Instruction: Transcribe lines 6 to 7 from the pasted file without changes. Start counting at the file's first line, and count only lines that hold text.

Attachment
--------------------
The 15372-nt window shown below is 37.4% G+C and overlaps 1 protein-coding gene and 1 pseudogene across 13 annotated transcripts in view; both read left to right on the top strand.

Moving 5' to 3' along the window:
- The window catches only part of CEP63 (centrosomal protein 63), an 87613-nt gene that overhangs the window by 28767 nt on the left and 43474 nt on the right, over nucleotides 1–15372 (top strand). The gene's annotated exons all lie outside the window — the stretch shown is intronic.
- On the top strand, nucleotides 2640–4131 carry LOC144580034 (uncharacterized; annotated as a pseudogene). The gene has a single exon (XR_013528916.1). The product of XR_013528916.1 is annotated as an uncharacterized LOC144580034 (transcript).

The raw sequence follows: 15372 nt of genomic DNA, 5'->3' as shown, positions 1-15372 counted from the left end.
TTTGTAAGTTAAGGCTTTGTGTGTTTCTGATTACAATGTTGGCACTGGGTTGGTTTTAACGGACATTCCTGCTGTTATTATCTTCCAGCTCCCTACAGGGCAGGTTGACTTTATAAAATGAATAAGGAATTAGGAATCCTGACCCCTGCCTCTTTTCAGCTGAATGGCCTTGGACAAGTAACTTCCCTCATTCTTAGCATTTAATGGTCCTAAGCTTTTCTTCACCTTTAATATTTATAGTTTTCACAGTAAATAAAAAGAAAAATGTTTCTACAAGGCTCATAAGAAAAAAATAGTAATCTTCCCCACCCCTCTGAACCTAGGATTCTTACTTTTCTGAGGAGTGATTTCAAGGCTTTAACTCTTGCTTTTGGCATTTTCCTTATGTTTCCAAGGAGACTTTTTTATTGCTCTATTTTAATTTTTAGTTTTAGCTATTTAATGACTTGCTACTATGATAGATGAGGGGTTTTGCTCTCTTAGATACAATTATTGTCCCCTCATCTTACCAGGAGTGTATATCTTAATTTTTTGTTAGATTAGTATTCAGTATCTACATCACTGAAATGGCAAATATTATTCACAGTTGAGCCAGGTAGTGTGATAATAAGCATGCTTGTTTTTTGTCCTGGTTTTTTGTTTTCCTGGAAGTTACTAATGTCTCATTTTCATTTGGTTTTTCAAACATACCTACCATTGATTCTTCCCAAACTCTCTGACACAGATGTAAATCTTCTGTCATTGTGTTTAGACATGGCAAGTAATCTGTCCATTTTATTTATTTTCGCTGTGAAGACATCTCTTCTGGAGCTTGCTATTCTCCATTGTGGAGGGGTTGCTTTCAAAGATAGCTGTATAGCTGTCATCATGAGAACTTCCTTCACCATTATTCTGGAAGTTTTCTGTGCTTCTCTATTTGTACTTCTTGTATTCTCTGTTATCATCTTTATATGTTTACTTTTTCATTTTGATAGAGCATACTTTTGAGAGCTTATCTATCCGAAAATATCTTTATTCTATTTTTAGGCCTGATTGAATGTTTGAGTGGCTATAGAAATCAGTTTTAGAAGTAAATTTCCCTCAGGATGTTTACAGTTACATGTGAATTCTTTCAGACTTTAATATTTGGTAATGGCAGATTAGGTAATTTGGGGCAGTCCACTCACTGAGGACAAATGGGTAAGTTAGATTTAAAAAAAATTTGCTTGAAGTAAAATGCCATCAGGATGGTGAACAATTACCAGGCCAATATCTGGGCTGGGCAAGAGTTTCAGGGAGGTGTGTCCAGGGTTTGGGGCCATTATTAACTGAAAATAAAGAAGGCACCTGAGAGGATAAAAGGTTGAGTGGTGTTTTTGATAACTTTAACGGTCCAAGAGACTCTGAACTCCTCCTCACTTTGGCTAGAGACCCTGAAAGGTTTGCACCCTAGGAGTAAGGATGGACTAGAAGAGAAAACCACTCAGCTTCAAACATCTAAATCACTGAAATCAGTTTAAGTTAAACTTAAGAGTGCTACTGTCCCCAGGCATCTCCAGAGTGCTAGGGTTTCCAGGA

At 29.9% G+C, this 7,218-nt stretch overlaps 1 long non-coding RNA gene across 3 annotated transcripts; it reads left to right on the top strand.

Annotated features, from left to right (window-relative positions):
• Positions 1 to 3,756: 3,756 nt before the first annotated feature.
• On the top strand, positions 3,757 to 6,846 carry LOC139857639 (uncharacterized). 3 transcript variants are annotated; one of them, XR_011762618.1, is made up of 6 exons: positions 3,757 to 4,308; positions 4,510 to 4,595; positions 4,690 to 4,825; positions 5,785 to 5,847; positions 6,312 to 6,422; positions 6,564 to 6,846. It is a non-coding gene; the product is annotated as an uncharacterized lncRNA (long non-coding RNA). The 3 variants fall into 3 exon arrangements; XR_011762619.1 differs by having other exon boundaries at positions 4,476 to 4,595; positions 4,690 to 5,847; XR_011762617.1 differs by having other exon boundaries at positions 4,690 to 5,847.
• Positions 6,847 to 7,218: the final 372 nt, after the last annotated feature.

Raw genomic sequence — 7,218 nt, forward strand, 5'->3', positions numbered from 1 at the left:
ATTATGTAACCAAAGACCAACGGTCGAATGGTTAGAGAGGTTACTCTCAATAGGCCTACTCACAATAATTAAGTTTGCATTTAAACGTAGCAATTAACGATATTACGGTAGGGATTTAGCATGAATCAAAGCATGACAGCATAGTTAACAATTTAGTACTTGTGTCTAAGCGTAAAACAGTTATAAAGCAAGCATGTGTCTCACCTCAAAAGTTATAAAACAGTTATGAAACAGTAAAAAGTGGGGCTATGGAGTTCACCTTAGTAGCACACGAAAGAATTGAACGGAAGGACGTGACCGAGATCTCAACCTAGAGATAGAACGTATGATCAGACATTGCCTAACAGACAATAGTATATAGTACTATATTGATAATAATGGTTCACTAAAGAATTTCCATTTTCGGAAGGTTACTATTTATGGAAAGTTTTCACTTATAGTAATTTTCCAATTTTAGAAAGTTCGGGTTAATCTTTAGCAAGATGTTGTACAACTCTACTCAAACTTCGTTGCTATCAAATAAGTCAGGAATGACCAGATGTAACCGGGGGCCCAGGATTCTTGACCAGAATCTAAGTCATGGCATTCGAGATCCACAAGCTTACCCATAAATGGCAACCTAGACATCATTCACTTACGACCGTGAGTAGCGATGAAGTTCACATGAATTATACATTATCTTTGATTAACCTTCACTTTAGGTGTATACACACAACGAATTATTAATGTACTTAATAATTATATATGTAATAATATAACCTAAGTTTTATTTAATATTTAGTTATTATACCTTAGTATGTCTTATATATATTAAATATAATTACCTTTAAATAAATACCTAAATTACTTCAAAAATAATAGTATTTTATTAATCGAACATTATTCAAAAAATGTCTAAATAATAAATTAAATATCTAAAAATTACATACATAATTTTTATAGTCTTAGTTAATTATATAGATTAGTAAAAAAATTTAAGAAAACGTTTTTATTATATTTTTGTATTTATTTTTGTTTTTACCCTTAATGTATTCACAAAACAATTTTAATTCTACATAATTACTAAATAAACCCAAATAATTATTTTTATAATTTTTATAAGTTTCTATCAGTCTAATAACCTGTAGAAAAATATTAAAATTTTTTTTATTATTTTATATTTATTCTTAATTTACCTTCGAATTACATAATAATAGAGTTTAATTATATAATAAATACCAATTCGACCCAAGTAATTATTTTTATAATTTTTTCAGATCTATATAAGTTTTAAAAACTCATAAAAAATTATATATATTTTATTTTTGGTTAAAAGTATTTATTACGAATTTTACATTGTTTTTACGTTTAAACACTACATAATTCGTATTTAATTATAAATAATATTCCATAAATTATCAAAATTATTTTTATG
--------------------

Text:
TTTGTAAGTTAAGGCTTTGTGTGTTTCTGATTACAATGTTGGCACTGGGTTGGTTTTAACGGACATTCCTGCTGTTATTATCTTCCAGCTCCCTACAGGGCAGGTTGACTTTATAAAATGAATAAGGAATTAGGAATCCTGACCCCTGCCTCTTTTCAGCTGAATGGCCTTGGACAAGTAACTTCCCTCATTCTTAGCATTTAATGGTCCTAAGCTTTTCTTCACCTTTAATATTTATAGTTTTCACAGTAAATAAAAAGAAAAATGTTTCTACAAGGCTCATAAGAAAAAAATAGTAATCTTCCCCACCCCTCTGAACCTAGGATTCTTACTTTTCTGAGGAGTGATTTCAAGGCTTTAACTCTTGCTTTTGGCATTTTCCTTATGTTTCCAAGGAGACTTTTTTATTGCTCTATTTTAATTTTTAGTTTTAGCTATTTAATGACTTGCTACTATGATAGATGAGGGGTTTTGCTCTCTTAGATACAATTATTGTCCCCTCATCTTACCAGGAGTGTATATCTTAATTTTTTGTTAGATTAGTATTCAGTATCTACATCACTGAAATGGCAAATATTATTCACAGTTGAGCCAGGTAGTGTGATAATAAGCATGCTTGTTTTTTGTCCTGGTTTTTTGTTTTCCTGGAAGTTACTAATGTCTCATTTTCATTTGGTTTTTCAAACATACCTACCATTGATTCTTCCCAAACTCTCTGACACAGATGTAAATCTTCTGTCATTGTGTTTAGACATGGCAAGTAATCTGTCCATTTTATTTATTTTCGCTGTGAAGACATCTCTTCTGGAGCTTGCTATTCTCCATTGTGGAGGGGTTGCTTTCAAAGATAGCTGTATAGCTGTCATCATGAGAACTTCCTTCACCATTATTCTGGAAGTTTTCTGTGCTTCTCTATTTGTACTTCTTGTATTCTCTGTTATCATCTTTATATGTTTACTTTTTCATTTTGATAGAGCATACTTTTGAGAGCTTATCTATCCGAAAATATCTTTATTCTATTTTTAGGCCTGATTGAATGTTTGAGTGGCTATAGAAATCAGTTTTAGAAGTAAATTTCCCTCAGGATGTTTACAGTTACATGTGAATTCTTTCAGACTTTAATATTTGGTAATGGCAGATTAGGTAATTTGGGGCAGTCCACTCACTGAGGACAAATGGGTAAGTTAGATTTAAAAAAAATTTGCTTGAAGTAAAATGCCATCAGGATGGTGAACAATTACCAGGCCAATATCTGGGCTGGGCAAGAGTTTCAGGGAGGTGTGTCCAGGGTTTGGGGCCATTATTAACTGAAAATAAAGAAGGCACCTGAGAGGATAAAAGGTTGAGTGGTGTTTTTGATAACTTTAACGGTCCAAGAGACTCTGAACTCCTCCTCACTTTGGCTAGAGACCCTGAAAGGTTTGCACCCTAGGAGTAAGGATGGACTAGAAGAGAAAACCACTCAGCTTCAAACATCTAAATCACTGAAATCAGTTTAAGTTAAACTTAAGAGTGCTACTGTCCCCAGGCATCTCCAGAGTGCTAGGGTTTCCAGGA

At 29.9% G+C, this 7,218-nt stretch overlaps 1 long non-coding RNA gene across 3 annotated transcripts; it reads left to right on the top strand.